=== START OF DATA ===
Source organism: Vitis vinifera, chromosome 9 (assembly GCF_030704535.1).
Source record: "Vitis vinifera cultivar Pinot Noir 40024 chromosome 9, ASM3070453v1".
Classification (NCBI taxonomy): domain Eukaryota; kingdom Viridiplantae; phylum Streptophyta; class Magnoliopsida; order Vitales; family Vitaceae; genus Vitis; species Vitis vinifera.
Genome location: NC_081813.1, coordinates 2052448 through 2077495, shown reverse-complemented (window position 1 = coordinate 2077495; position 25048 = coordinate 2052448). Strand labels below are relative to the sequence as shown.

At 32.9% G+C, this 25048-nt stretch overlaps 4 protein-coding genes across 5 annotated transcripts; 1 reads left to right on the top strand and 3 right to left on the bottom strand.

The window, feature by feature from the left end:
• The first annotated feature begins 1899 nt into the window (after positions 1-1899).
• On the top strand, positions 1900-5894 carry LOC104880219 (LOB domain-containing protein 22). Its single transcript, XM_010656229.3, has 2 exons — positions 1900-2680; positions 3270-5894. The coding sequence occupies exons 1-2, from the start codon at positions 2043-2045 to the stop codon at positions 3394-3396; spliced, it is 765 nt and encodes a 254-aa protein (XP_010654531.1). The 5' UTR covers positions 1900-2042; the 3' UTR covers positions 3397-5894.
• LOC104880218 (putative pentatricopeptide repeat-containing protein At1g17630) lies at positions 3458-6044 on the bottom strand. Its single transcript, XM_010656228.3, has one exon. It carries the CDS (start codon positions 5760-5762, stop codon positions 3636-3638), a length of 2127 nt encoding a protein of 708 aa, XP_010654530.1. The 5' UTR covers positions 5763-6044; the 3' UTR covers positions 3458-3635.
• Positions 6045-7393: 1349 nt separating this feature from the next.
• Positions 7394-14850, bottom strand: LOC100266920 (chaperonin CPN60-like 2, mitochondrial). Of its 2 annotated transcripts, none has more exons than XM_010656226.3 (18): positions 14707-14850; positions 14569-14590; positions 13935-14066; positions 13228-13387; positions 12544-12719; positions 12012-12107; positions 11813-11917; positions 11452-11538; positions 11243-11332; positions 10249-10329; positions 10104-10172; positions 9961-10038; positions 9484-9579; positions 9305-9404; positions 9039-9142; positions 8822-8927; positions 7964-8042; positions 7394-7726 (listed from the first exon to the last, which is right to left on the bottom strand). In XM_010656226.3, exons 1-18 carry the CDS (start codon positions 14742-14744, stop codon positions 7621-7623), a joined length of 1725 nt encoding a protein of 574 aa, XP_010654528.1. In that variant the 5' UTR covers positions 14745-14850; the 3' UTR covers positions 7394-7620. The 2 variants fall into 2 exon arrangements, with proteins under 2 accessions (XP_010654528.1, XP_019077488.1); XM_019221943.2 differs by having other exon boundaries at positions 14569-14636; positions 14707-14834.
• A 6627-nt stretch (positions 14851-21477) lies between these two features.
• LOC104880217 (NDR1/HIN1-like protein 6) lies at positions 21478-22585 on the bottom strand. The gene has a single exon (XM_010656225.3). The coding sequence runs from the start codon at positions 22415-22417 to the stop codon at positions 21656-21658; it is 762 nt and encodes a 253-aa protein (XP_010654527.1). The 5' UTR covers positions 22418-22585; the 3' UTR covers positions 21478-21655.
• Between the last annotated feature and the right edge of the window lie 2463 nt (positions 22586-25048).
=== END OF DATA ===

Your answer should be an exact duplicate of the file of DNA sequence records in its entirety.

Source organism: Vitis vinifera, chromosome 9 (assembly GCF_030704535.1).
Source record: "Vitis vinifera cultivar Pinot Noir 40024 chromosome 9, ASM3070453v1".
Classification (NCBI taxonomy): domain Eukaryota; kingdom Viridiplantae; phylum Streptophyta; class Magnoliopsida; order Vitales; family Vitaceae; genus Vitis; species Vitis vinifera.
Genome location: NC_081813.1, coordinates 2052448 through 2077495, shown reverse-complemented (window position 1 = coordinate 2077495; position 25048 = coordinate 2052448). Strand labels below are relative to the sequence as shown.

At 32.9% G+C, this 25048-nt stretch overlaps 4 protein-coding genes across 5 annotated transcripts; 1 reads left to right on the top strand and 3 right to left on the bottom strand.

The window, feature by feature from the left end:
• The first annotated feature begins 1899 nt into the window (after positions 1-1899).
• On the top strand, positions 1900-5894 carry LOC104880219 (LOB domain-containing protein 22). Its single transcript, XM_010656229.3, has 2 exons — positions 1900-2680; positions 3270-5894. The coding sequence occupies exons 1-2, from the start codon at positions 2043-2045 to the stop codon at positions 3394-3396; spliced, it is 765 nt and encodes a 254-aa protein (XP_010654531.1). The 5' UTR covers positions 1900-2042; the 3' UTR covers positions 3397-5894.
• LOC104880218 (putative pentatricopeptide repeat-containing protein At1g17630) lies at positions 3458-6044 on the bottom strand. Its single transcript, XM_010656228.3, has one exon. It carries the CDS (start codon positions 5760-5762, stop codon positions 3636-3638), a length of 2127 nt encoding a protein of 708 aa, XP_010654530.1. The 5' UTR covers positions 5763-6044; the 3' UTR covers positions 3458-3635.
• Positions 6045-7393: 1349 nt separating this feature from the next.
• Positions 7394-14850, bottom strand: LOC100266920 (chaperonin CPN60-like 2, mitochondrial). Of its 2 annotated transcripts, none has more exons than XM_010656226.3 (18): positions 14707-14850; positions 14569-14590; positions 13935-14066; positions 13228-13387; positions 12544-12719; positions 12012-12107; positions 11813-11917; positions 11452-11538; positions 11243-11332; positions 10249-10329; positions 10104-10172; positions 9961-10038; positions 9484-9579; positions 9305-9404; positions 9039-9142; positions 8822-8927; positions 7964-8042; positions 7394-7726 (listed from the first exon to the last, which is right to left on the bottom strand). In XM_010656226.3, exons 1-18 carry the CDS (start codon positions 14742-14744, stop codon positions 7621-7623), a joined length of 1725 nt encoding a protein of 574 aa, XP_010654528.1. In that variant the 5' UTR covers positions 14745-14850; the 3' UTR covers positions 7394-7620. The 2 variants fall into 2 exon arrangements, with proteins under 2 accessions (XP_010654528.1, XP_019077488.1); XM_019221943.2 differs by having other exon boundaries at positions 14569-14636; positions 14707-14834.
• A 6627-nt stretch (positions 14851-21477) lies between these two features.
• LOC104880217 (NDR1/HIN1-like protein 6) lies at positions 21478-22585 on the bottom strand. The gene has a single exon (XM_010656225.3). The coding sequence runs from the start codon at positions 22415-22417 to the stop codon at positions 21656-21658; it is 762 nt and encodes a 253-aa protein (XP_010654527.1). The 5' UTR covers positions 22418-22585; the 3' UTR covers positions 21478-21655.
• Between the last annotated feature and the right edge of the window lie 2463 nt (positions 22586-25048).